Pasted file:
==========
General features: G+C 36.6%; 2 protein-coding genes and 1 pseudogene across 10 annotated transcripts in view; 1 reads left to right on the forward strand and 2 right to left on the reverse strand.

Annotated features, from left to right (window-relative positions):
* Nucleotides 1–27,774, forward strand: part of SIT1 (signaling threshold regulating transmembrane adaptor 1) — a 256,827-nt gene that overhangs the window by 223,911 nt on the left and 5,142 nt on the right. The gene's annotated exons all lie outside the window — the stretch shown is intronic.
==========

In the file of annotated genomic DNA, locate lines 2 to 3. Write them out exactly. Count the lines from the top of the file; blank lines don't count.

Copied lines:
Annotated features, from left to right (window-relative positions):
* Nucleotides 1–27,774, forward strand: part of SIT1 (signaling threshold regulating transmembrane adaptor 1) — a 256,827-nt gene that overhangs the window by 223,911 nt on the left and 5,142 nt on the right. The gene's annotated exons all lie outside the window — the stretch shown is intronic.